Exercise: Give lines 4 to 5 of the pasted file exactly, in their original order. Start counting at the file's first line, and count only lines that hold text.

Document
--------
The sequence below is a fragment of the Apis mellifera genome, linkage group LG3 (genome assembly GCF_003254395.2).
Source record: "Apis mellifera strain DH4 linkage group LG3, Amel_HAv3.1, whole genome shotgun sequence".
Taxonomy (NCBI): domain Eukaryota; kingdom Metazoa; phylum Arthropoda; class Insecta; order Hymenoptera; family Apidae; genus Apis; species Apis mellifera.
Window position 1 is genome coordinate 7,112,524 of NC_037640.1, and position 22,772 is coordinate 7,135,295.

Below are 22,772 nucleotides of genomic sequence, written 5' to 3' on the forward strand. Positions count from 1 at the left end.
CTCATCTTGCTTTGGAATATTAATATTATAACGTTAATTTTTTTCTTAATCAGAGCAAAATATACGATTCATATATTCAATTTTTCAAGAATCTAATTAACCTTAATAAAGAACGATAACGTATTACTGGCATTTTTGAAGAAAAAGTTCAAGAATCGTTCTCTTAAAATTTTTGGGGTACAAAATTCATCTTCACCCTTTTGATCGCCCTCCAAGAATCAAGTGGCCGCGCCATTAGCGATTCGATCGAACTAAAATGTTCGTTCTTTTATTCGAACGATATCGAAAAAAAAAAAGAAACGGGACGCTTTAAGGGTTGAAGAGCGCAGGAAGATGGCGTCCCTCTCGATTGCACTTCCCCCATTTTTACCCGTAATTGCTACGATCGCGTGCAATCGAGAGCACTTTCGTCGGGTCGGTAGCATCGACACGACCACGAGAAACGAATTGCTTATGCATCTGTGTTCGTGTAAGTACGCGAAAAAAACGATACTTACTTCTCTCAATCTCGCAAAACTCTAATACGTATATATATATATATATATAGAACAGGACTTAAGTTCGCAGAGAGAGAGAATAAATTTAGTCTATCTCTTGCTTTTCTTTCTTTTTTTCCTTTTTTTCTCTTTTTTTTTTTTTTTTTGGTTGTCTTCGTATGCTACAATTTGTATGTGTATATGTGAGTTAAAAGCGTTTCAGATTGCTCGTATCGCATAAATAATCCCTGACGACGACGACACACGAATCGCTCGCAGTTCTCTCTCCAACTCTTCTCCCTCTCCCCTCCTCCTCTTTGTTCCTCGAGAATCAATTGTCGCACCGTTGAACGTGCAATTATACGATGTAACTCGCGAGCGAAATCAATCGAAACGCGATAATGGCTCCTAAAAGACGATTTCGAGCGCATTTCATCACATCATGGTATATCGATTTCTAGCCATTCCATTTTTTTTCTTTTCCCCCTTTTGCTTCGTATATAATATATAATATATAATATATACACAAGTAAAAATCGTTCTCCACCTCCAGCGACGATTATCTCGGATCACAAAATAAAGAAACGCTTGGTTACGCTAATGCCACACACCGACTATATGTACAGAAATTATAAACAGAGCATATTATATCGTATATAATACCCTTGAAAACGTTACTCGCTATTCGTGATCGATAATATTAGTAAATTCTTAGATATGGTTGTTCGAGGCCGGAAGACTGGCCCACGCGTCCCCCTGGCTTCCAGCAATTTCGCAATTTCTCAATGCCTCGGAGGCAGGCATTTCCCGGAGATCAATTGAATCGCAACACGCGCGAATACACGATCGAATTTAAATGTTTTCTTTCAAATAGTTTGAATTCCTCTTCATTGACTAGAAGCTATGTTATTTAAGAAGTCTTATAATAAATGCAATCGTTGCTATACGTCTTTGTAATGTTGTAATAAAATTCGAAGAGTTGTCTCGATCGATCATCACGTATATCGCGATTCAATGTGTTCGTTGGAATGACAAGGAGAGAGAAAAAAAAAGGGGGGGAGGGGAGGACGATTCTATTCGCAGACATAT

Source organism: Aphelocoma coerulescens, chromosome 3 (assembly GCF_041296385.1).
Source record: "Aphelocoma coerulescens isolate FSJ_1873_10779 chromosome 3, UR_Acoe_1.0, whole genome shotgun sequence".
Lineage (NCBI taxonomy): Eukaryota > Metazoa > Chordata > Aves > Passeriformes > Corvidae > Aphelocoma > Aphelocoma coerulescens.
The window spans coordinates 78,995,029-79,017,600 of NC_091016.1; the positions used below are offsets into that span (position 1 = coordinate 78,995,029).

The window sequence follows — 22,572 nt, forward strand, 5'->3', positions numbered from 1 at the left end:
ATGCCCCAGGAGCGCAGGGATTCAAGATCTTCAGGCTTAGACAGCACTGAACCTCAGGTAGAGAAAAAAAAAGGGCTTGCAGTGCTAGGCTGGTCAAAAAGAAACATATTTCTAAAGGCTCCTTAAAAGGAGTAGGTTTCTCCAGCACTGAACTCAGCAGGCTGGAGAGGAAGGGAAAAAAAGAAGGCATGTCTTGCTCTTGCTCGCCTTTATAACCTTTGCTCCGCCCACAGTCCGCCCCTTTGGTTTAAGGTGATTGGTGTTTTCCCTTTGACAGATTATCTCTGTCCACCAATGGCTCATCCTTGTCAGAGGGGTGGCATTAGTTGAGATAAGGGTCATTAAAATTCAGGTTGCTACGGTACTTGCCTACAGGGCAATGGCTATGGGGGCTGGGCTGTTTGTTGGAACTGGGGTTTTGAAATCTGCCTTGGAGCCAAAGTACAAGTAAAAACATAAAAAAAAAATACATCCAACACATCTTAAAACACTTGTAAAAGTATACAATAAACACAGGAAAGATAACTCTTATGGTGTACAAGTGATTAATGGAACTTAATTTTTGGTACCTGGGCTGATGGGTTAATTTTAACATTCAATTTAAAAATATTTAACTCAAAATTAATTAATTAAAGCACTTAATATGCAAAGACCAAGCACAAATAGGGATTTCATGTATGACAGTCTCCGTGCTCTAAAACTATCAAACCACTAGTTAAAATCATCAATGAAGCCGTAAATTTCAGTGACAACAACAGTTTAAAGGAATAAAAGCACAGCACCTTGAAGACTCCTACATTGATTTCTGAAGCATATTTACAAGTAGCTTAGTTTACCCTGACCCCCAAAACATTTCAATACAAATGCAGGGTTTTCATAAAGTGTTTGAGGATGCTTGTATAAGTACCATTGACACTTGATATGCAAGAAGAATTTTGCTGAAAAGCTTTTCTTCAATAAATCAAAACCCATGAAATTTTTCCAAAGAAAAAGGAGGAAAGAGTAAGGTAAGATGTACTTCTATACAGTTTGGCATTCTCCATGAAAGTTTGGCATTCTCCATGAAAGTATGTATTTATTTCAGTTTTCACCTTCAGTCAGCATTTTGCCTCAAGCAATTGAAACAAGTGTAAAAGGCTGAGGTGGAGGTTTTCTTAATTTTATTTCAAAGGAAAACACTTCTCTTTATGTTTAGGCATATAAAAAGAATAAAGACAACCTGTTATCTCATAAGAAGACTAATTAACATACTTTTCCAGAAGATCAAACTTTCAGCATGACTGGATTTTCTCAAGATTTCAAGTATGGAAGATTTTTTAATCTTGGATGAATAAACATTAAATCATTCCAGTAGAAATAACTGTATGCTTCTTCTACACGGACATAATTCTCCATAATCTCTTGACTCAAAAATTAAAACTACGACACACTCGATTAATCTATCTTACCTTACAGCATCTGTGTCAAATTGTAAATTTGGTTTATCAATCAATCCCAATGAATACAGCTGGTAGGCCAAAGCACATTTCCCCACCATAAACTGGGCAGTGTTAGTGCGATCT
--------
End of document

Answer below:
Window position 1 is genome coordinate 7,112,524 of NC_037640.1, and position 22,772 is coordinate 7,135,295.

Below are 22,772 nucleotides of genomic sequence, written 5' to 3' on the forward strand. Positions count from 1 at the left end.